Sunday, January 23, 2011

On And Off The Trail–Day Three

Day Three of last week’s winter getaway in Laughlin NV was billed as “Another Surprise Exploratory Hike.” It was certainly a surprise to me because, once again, I had no idea where we were going. The pleasant surprise was that this time the hike leader did.
 
We drove east out of Laughlin on highway 68 to the optimistically named Golden Valley. After a moment of panic regarding the location of our landmark Maverick store, we turned south and then west into the Black Mountains. Cruising southwest of Kingman in a locality I later discovered to be Sacramento Valley, I found it very bizarre to come across a grid of incredibly well marked dirt roads in such a sparsely populated area. Was someone expecting an enormous influx of residents into this desert quarter of northwest Arizona? Situated somewhere between Kingman and the casinos of Laughlin, it wasn’t very close to either but the infrastructure seemed ready for something.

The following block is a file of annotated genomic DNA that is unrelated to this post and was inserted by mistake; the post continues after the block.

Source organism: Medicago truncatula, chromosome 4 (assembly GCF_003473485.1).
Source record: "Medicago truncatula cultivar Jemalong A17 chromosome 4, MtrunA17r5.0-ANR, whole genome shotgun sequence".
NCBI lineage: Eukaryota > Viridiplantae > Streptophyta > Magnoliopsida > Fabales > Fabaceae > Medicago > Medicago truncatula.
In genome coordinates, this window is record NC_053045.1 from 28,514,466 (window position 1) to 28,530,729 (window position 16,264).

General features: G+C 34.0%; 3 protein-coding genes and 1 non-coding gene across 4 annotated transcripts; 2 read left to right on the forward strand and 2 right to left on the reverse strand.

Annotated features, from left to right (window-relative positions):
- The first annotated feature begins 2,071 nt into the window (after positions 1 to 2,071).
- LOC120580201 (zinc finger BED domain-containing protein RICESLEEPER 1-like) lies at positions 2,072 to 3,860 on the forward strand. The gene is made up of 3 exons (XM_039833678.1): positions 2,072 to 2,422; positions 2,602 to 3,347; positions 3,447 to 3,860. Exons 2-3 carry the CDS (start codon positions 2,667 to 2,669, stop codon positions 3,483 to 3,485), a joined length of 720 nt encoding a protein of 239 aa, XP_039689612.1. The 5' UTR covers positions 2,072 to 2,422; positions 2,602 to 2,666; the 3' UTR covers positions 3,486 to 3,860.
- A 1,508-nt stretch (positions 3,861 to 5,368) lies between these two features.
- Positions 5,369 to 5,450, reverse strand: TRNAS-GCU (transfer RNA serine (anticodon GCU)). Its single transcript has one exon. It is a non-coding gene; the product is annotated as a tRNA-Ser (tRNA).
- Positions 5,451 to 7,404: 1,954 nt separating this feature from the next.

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End of the road, Black Mountains, NW AZ


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Some serious arm-waving by the hike leader


  The geology of the Black Mountains was discussed, as best I could without a geological map in sight, in my previous post.   These are all Tertiary (65-2.6 million years) volcanics (see previous post for Harris 1998) of various tuffs, flows, and breccias.
 
Most remarkable about the hike today were the massive cliffs of lithic tuff (compacted volcanic ash consisting mostly of crystalline rock fragments) that towered all around us as we hiked through our nameless canyon. They were ginormous!  It makes me wonder how much ash was actually thrown out of these volcanoes, how long each particular explosion lasted, and how far each layer can be traced on the ground.
 
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Massive cliffs of lithic tuff in Black Mountains, NW AZ


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Hikers admiring the tuff


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Hikers in the tuff

 
 Back in a canyon the more adventurous in the group (ok, everyone except me) dropped down a steep ravine to view some petroglyphs.

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Dropping down with ropes and ladders